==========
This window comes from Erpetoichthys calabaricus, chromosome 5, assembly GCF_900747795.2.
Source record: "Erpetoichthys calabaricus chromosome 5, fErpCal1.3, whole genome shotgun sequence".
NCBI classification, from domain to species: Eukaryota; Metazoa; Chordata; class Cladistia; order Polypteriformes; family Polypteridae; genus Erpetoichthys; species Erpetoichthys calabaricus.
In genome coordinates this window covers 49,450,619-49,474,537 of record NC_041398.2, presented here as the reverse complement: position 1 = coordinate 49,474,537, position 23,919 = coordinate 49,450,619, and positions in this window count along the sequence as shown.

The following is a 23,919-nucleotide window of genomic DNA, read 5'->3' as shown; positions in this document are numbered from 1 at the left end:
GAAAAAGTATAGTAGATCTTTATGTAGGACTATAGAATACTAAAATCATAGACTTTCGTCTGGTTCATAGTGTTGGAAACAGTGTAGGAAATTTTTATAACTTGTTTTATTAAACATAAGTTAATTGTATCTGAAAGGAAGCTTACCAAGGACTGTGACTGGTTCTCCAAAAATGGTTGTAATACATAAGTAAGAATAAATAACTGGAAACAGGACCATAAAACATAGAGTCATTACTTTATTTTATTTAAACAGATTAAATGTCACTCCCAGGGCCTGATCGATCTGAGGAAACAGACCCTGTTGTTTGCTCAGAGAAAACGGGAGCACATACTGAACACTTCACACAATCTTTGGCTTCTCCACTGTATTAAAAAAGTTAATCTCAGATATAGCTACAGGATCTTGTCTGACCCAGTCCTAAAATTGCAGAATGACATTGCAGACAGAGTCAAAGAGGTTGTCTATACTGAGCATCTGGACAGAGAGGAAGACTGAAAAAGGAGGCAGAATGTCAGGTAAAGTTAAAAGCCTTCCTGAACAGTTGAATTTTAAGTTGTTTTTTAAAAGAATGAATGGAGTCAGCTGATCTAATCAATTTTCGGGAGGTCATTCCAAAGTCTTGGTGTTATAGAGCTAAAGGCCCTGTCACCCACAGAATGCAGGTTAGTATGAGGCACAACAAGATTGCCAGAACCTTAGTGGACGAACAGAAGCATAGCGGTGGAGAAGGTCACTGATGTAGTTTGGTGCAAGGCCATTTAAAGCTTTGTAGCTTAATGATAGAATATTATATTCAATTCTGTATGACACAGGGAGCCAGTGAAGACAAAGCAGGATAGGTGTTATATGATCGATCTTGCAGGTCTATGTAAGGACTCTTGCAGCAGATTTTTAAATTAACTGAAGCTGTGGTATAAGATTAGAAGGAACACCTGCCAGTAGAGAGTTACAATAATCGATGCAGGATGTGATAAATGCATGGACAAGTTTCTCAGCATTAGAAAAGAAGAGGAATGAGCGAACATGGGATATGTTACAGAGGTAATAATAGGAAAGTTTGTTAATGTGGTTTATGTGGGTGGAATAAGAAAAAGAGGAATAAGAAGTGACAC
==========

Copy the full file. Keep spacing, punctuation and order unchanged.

This window comes from Erpetoichthys calabaricus, chromosome 5, assembly GCF_900747795.2.
Source record: "Erpetoichthys calabaricus chromosome 5, fErpCal1.3, whole genome shotgun sequence".
NCBI classification, from domain to species: Eukaryota; Metazoa; Chordata; class Cladistia; order Polypteriformes; family Polypteridae; genus Erpetoichthys; species Erpetoichthys calabaricus.
In genome coordinates this window covers 49,450,619-49,474,537 of record NC_041398.2, presented here as the reverse complement: position 1 = coordinate 49,474,537, position 23,919 = coordinate 49,450,619, and positions in this window count along the sequence as shown.

The following is a 23,919-nucleotide window of genomic DNA, read 5'->3' as shown; positions in this document are numbered from 1 at the left end:
GAAAAAGTATAGTAGATCTTTATGTAGGACTATAGAATACTAAAATCATAGACTTTCGTCTGGTTCATAGTGTTGGAAACAGTGTAGGAAATTTTTATAACTTGTTTTATTAAACATAAGTTAATTGTATCTGAAAGGAAGCTTACCAAGGACTGTGACTGGTTCTCCAAAAATGGTTGTAATACATAAGTAAGAATAAATAACTGGAAACAGGACCATAAAACATAGAGTCATTACTTTATTTTATTTAAACAGATTAAATGTCACTCCCAGGGCCTGATCGATCTGAGGAAACAGACCCTGTTGTTTGCTCAGAGAAAACGGGAGCACATACTGAACACTTCACACAATCTTTGGCTTCTCCACTGTATTAAAAAAGTTAATCTCAGATATAGCTACAGGATCTTGTCTGACCCAGTCCTAAAATTGCAGAATGACATTGCAGACAGAGTCAAAGAGGTTGTCTATACTGAGCATCTGGACAGAGAGGAAGACTGAAAAAGGAGGCAGAATGTCAGGTAAAGTTAAAAGCCTTCCTGAACAGTTGAATTTTAAGTTGTTTTTTAAAAGAATGAATGGAGTCAGCTGATCTAATCAATTTTCGGGAGGTCATTCCAAAGTCTTGGTGTTATAGAGCTAAAGGCCCTGTCACCCACAGAATGCAGGTTAGTATGAGGCACAACAAGATTGCCAGAACCTTAGTGGACGAACAGAAGCATAGCGGTGGAGAAGGTCACTGATGTAGTTTGGTGCAAGGCCATTTAAAGCTTTGTAGCTTAATGATAGAATATTATATTCAATTCTGTATGACACAGGGAGCCAGTGAAGACAAAGCAGGATAGGTGTTATATGATCGATCTTGCAGGTCTATGTAAGGACTCTTGCAGCAGATTTTTAAATTAACTGAAGCTGTGGTATAAGATTAGAAGGAACACCTGCCAGTAGAGAGTTACAATAATCGATGCAGGATGTGATAAATGCATGGACAAGTTTCTCAGCATTAGAAAAGAAGAGGAATGAGCGAACATGGGATATGTTACAGAGGTAATAATAGGAAAGTTTGTTAATGTGGTTTATGTGGGTGGAATAAGAAAAAGAGGAATAAGAAGTGACAC